Certainly, the parent of the Essay draped no maypoles with speech. Montaigne was a sedentary philosopher, of the order of the post-prandials; a wine-and-walnuts man. One thing would open out into another, and one seem better than the other, at the time of hearing. "Je n'enseigne point; je raconte," he tells you of himself; and it is true. To listen to him is a liberal education; yet you can hardly think of Montaigne footing it on the green. Bacon's line, again, was the aphoristic. He shreds off his maypole rather than clothes it: but he has one set up. He can give his argument as witty a turn as the Frenchman when he pleases—"There is no man doth a wrong for the wrong's sake, but thereby to purchase himself profit, or pleasure, or honor, or the like. Therefore why should I be angry with a man for loving himself better than me?" That is the turn his thoughts take upon Revenge, and a fair sample of his way with an abstract idea—shredding off it all the time, getting down to the pith. But he can be very obscure: "A single life doth well with Churchmen; for charity will hardly water the ground where it must first fill a pool." That is proleptic reasoning. We are to caper about the pole before the ornaments are on.

Hewlett's second paragraph suggests that __________.

Possible Answers:

Montaigne and Bacon write just like modern essayists do

Montaigne and Bacon are the best examples a modern essayist can follow

despite their faults, even writers like Montaigne and Bacon are better than modern essayists

Montaigne and Bacon are not examples that modern essayists should follow

Correct answer:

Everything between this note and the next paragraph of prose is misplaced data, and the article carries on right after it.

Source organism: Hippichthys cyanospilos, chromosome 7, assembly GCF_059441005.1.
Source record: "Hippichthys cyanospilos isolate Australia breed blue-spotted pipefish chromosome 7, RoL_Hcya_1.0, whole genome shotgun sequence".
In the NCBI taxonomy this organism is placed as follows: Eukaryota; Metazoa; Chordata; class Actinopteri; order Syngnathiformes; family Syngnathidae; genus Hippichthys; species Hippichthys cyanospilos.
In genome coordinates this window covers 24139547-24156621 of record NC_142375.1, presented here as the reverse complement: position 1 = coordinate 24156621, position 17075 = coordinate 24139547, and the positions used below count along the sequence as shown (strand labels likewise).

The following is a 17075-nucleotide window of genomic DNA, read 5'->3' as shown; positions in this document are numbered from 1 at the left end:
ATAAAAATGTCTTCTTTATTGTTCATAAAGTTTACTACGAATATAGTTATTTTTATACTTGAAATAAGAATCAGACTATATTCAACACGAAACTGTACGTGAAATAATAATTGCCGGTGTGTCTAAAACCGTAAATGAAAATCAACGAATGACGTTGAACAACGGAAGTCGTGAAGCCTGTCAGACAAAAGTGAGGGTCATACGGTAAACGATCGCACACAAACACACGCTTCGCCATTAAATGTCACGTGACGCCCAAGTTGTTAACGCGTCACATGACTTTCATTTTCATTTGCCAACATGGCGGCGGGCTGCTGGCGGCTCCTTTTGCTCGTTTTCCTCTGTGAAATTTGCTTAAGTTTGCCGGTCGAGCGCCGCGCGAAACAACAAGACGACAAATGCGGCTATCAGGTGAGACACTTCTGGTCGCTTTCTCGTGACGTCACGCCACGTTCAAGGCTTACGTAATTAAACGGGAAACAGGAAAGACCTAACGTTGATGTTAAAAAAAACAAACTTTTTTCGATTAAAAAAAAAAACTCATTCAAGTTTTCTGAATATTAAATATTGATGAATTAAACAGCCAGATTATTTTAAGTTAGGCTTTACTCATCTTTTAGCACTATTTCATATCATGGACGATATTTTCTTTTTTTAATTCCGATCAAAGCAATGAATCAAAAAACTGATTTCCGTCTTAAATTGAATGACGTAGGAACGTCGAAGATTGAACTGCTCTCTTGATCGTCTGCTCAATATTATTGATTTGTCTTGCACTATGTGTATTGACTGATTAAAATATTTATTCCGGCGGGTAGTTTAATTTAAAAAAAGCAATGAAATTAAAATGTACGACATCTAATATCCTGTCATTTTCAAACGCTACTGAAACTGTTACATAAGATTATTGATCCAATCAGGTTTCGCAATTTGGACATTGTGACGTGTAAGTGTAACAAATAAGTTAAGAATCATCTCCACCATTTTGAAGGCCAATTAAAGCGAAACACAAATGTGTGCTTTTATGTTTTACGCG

despite their faults, even writers like Montaigne and Bacon are better than modern essayists

Explanation:

While Hewlett states the reasons that Montaigne and Bacon are not quite "decorating the maypole" as completely as they might, he implies that they do a better job of writing than modern essayists do.

Example Question #55 : Humanities

Adapted from "The Philosophy of Composition" by Edgar Allan Poe (1846)

Nothing is more clear than that every plot, worth the name, must be elaborated to its dénouement before any thing be attempted with the pen. It is only with the dénouement constantly in view that we can give a plot its indispensable air of consequence, or causation, by making the incidents, and especially the tone at all points, tend to the development of the intention.

There is a radical error, I think, in the usual mode of constructing a story. Either history affords a thesis—or one is suggested by an incident of the day—or, at best, the author sets himself to work in the combination of striking events to form merely the basis of his narrative—designing, generally, to fill in with description, dialogue, or autorial comment, whatever crevices of fact, or action, may, from page to page, render themselves apparent.